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  • Writer's pictureSuzy Costello, workbooks

Art Studio Week 12 Oct 12-16

Preparing audio tape of cicadas with Mike Bridgman, printing photography with Peter Miles, writing art statement for Exposure, and researching artist Kat Austen.


This was a really enjoyable experience with Mike, finishing off the cicada audio tape of 15 cicada songs, given to me by George Gibb and collected by Charles Fleming in the field. I decided in the end to remove Charles audio and just use the cicada song and Mike introduced the reverb and speaker distortion to create a more interesting audio atmosphere in the room (rather that the flat linear sound of the original tape). We had some great laughs about the farting sounds from one cicada!

These are the audio patterns from each cicada song. It is quite stunning how complex each song is, comprising of two parts - an introduction and a coda:

Amphipsalta cingulata

Amphipsalta zelandica

Amphipsalta strepitans

Kikihia ochrina

Kikihia novus

Kikihia subalpina

Kikihia cauta

Kikihia laneorum

Kikihia muta

Kikihia tuta

Maoricicada alticola

Maoricicada mangu

Maoricicada tenuis

Rhodopsalta cruentata

Rhodopsalta leptomera

I may include these in a book titled Summer Skin for Exposure as Raul suggested. The mp3 audio tape (which I can't upload) will be played at Exposure. I am intrigued by this process of describing sound visually rather than auditorily - lines, patterns and colour.


Spent another hour with Peter preparing the photos for large scale printing. Wow they are beautiful. Who could have thought a cicada was that gorgeous? I decided on using just two - one looking into the moulted shell and the other of the moulted shell eyes looking outwards. To maintain some proportion, given one is portrait and the other landscape, I will endeavour to print them as equal area (i.e. l x w = area).


Need 70 words for Exposure 2020 marketing and images... after discussing with Shannon and Richard, this is it ...

By following the narrative of discarded natural materials collected from my local area on the eastern shore of Te Whanganui-a-Tara, I have been led to an inquiry into biological processes and our relationship with our environment.

How do we attend to human and non-human living forms, and what more do we need to know before we change how we live in the world?

We also discussed what to put in to Exposure and what to leave out - stools, stamen, cicada songs (headphones) and photography. Shannon said go back to artist statement and use this as the basis. Also, think about dividing are into 3 parts and respond to architecture and each others work.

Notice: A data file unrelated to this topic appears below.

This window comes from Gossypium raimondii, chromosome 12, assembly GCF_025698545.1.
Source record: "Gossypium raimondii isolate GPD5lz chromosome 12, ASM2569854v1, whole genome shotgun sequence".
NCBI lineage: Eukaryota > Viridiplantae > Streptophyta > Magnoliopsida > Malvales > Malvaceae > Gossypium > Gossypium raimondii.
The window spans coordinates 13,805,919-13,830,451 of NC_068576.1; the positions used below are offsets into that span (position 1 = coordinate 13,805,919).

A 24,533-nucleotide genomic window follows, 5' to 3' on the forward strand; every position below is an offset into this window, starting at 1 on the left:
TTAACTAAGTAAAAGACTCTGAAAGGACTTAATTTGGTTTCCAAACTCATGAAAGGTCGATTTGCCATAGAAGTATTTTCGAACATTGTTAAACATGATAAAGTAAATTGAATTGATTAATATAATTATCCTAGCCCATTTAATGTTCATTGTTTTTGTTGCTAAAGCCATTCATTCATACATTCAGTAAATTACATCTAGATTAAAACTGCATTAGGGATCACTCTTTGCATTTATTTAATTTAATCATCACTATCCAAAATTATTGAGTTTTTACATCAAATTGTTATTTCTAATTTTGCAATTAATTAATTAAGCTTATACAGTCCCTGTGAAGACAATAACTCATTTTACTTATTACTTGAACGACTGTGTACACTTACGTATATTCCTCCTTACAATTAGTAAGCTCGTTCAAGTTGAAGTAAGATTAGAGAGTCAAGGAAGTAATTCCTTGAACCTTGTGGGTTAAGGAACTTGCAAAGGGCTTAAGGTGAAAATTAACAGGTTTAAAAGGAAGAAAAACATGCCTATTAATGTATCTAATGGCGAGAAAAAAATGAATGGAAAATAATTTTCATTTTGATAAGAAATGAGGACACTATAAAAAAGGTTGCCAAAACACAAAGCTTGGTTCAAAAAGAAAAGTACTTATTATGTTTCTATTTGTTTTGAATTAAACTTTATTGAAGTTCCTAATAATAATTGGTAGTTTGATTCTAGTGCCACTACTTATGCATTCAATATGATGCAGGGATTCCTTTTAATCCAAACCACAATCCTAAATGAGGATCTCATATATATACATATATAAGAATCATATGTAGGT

This is a great article about Kat Austen in magazine Neural (issue 64, Autumn 2019). Kat is a multi-discipline artist with a focus on environment and science and describes her art as "a route to knowing the environment alternatively".

She succinctly describes the purpose of her work as motivating environmental action in a world paralysed into inactivity despite being inundated with scientific knowledge. She asks - "how do we need to know it? - a really important and valuable question to ask as an artist.

"Much of my work concerns itself with understanding the non-codifiable aspects of our experience. My motivation stems from a concern that we are failing to make the changes we know are necessary for an environmentally kind way of living.

Accuracy is not the most pressing problem within science. We are faced with multiple, inter-linked wicked problems, such as climate change, pervasive pollution and social inequality, and we know the kind of solutions that will help. Yet our overwhelming response is inactivity.

When we know so much about the science of these problems, the important question becomes: what more do we need to know before we change how we live in the world, and perhaps more importantly, how do we need to know it? This is the motivation behind my artistic practice.

Through my artworks, I explore our psychological, emotional and physical connections with the other(s) in the environment, and through sharing my artistic research practices, which allow me to generate knowledge from multiple disciplines including field recordings, DIY chemistry, electronics hacking and image theatre, I hope to share the sense of agency that these practices have instilled in me".

Kat Austen, Breathing. Image sourced from Neural (issue 64, Autumn 2019)

Reflection : After researching lots of artists working in the environmental/scientific area, it seems to me Kat has asked the fundamental question of how do we need to know something so that we can be motivated to change our attitudes and behaviours. If a kinder attitude is required, then the message needs to be presented with kindness, not just to humans but towards nonhuman living forms too. Aroha and compassion, not anger and recrimination. This is an important reminder to me as flashes of anger want to seep into the artmaking. Celebrating life and all its diversity, and recognising something bigger than our own small lives is at the heart of it all.


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